Rawls, John Bordley

Rawls, John Bordley
▪ 2003

      American philosopher (b. Feb. 21, 1921, Baltimore, Md.—d. Nov. 24, 2002, Lexington, Mass.), was among the most influential political thinkers of the 20th century. Rawls, who obtained a B.A. from Princeton University in 1943, spent two years in the Pacific with the U.S. Army before returning to Princeton, where he earned a Ph.D. (1950) in philosophy. He taught at Princeton (1950–52), Cornell University, Ithaca, N.Y. (1953–59), the Massachusetts Institute of Technology (1960–62), and Harvard University (1962–91), where he was James Bryant Conant University Professor from 1979. In 1953 Rawls was a Fulbright fellow at the University of Oxford, where he came under the influence of Isaiah Berlin and H.L.A. Hart. Rawls's book A Theory of Justice (1971) was instrumental in changing the emphasis of political philosophy from the analysis of political language to substantive inquiry into issues such as justice, liberty, and equality. Rawls's theory of justice was a response to utilitarianism, the theory that defines the just act as that which produces the greatest good for the greatest number of people. In Rawls's opinion, utilitarianism could not provide a foundation for the rights of the individual within society. Rather, Rawls reached back to the social contract theories of Thomas Hobbes, Immanuel Kant, and Jean-Jacques Rousseau to develop a theory in which social justice was compatible with individual rights. Rawls inquired into the conditions under which individuals would agree to a given set of political and social arrangements. He maintained that they would have to be ignorant of the outcomes of a particular arrangement, for no one would agree to an arrangement under which he or she would come out a loser. Hence, for Rawls such agreement would have to take place under what he called a “veil of ignorance.” Under such conditions, according to Rawls, people would act in a risk-averse manner and would follow Rawls's two principles of justice—first, that each person should have the most liberty compatible with like liberty for others and, second, that social inequalities should be organized so as to advantage the worst-off. Among Rawls's other books were Political Liberalism (1993), The Law of Peoples (1999), and Justice as Fairness: A Restatement (2001). In 1999 Rawls was awarded the National Humanities Medal by the National Endowment for the Humanities.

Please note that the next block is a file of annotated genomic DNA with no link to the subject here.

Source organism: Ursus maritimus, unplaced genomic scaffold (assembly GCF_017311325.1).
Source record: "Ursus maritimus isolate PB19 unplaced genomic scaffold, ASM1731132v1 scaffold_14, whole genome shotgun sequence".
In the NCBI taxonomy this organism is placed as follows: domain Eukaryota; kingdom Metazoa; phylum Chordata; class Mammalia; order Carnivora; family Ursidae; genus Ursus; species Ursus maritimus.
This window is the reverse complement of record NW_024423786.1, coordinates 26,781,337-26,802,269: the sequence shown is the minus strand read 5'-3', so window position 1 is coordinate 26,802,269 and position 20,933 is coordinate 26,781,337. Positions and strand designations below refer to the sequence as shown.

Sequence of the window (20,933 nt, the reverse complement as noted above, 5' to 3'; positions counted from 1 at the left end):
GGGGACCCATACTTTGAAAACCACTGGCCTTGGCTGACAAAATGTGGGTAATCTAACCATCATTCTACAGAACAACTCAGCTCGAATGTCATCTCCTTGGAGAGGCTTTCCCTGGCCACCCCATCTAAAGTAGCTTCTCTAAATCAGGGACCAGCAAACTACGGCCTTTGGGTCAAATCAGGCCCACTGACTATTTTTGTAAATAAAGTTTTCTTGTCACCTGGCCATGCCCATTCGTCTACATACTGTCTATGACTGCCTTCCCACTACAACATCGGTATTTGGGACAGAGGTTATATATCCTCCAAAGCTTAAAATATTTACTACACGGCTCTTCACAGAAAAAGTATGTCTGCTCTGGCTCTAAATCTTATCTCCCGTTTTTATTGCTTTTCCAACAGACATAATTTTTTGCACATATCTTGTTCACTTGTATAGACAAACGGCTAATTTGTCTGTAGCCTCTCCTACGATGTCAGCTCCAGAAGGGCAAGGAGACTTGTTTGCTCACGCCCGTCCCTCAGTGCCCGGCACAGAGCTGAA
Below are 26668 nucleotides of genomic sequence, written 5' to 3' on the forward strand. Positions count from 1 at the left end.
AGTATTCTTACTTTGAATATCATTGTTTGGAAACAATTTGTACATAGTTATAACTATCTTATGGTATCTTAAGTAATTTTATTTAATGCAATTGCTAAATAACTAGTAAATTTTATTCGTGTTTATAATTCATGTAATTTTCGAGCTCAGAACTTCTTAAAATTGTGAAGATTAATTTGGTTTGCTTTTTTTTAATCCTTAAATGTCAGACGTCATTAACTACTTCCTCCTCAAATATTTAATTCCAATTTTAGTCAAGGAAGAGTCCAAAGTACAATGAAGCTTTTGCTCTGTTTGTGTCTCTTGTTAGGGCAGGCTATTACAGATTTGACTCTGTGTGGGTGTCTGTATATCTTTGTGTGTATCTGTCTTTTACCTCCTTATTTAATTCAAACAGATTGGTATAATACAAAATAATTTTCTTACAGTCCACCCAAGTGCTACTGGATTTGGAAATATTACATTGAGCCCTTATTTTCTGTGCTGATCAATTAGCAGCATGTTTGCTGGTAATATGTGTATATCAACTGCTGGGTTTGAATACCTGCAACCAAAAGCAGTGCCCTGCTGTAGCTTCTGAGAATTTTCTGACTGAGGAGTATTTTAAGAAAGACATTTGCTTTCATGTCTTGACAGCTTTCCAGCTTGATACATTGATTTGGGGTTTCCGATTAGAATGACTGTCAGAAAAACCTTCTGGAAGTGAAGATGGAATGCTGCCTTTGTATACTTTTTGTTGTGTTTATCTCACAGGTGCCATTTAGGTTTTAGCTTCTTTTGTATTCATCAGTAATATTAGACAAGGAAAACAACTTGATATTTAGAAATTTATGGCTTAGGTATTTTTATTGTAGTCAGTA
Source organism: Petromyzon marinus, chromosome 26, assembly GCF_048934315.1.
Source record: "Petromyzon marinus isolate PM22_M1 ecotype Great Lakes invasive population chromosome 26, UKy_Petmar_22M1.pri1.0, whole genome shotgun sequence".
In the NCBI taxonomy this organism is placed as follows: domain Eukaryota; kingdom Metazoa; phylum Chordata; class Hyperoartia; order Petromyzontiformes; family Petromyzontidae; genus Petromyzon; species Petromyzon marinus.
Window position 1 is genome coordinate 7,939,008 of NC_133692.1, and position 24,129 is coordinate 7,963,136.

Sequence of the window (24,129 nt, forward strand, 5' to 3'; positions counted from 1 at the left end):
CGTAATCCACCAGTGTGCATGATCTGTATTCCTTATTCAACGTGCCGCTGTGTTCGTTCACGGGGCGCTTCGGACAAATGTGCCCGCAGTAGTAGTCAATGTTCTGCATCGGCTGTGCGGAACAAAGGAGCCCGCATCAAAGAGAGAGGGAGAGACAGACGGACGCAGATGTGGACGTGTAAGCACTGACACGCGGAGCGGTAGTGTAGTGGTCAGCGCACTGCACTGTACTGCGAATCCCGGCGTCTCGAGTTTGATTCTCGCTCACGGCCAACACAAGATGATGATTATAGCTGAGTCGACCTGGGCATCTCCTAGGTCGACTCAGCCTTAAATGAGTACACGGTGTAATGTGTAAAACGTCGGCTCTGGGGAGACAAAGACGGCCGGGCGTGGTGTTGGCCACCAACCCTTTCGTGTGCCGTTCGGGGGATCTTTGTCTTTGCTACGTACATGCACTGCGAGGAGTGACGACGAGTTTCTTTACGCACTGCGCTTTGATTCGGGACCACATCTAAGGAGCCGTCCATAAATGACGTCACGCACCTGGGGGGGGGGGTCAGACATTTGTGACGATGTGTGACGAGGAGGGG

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Universalium. 2010.

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